The second leading contemporary argument about the value of theorising is that theories are “practical”. What this means is that all theories offer an argument about “what should you do?” They are, in other words, statements of ethical intent. If you are a politician or political advisor, if you do, or want to, work in government, or if you even just want to have an informed understanding of what is happening “out there”, theories can help you with that. Theories tell you who is in the world, what they will do and how you should relate to them. They might be explicit or implicit in this. You might like, or dislike, what they have to say. You might find some sensible and some morally outrageous, but each of them serves as a way to bring into sharper focus particular aspects, processes and issues in the world.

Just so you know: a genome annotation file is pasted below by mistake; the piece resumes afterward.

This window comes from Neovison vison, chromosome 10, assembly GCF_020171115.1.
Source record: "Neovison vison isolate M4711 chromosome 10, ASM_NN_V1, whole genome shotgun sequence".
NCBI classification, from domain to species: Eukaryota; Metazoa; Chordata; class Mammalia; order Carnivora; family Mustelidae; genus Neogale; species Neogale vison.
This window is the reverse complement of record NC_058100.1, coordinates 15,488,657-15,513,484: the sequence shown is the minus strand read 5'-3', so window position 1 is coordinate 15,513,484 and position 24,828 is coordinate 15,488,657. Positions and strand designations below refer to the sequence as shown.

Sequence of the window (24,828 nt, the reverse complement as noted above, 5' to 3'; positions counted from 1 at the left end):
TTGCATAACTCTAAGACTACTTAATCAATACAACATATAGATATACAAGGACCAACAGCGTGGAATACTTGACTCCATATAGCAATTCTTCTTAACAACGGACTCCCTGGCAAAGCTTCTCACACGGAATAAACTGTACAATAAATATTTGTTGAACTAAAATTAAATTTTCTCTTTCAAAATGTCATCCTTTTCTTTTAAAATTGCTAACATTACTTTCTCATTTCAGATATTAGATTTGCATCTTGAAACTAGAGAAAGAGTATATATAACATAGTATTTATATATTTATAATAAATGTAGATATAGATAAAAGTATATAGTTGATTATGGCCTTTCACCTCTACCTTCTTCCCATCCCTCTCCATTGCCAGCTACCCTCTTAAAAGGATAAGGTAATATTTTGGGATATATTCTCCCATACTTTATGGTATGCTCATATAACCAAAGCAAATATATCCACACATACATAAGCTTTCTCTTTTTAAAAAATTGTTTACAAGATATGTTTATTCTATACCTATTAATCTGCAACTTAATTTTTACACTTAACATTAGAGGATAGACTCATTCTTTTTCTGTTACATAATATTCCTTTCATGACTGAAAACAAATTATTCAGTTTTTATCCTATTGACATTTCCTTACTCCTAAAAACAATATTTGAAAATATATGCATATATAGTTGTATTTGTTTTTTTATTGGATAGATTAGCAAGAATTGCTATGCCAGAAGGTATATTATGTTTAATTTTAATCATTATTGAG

I think this is certainly true, but when I think about why I appreciate theory it is not quite right. Whereas the argument I just mentioned can be understood as realising the value of individual theories, I think there is something bigger and more valuable, and that is the value of theorising itself, and this is the third argument about the value of theorising. Theories, as we shall see, emerge from fundamentally incommensurate accounts of the world. Each has a long intellectual pedigree that, in one form or another, reaches back thousands of years. These positions have been promoted, articulated, defended and developed by some of the leading minds in philosophy, political science and history. How can we judge one theory against another in any objective sense? We might have very strong personal beliefs about how to view and think about politics, but on what basis can we establish, beyond all doubt, that such a personal belief is, in fact, the only correct belief? Because theories are the product of pure intellect, because they are so varied and yet each, in their own way, so compelling and simultaneously so flawed, and because I think those limitations are inherent, inescapable and, indeed valuable, we can never choose “The Right Answer”. We can only choose the answer that is right for us. This is why there are so many different theories, and why theories never really die. Here then we find not the ethics of any particular theory, but the ethics of theorising. To know the limitations and nature of your own argument. To defend strongly beliefs but to never mistake that defence as anything other than personal and contingent. Knowing about International Relations Theories tells us about critical, reflexive and mature thought. Above and beyond telling us what to think it can illustrate to us how to think and how to argue in meaningful ways.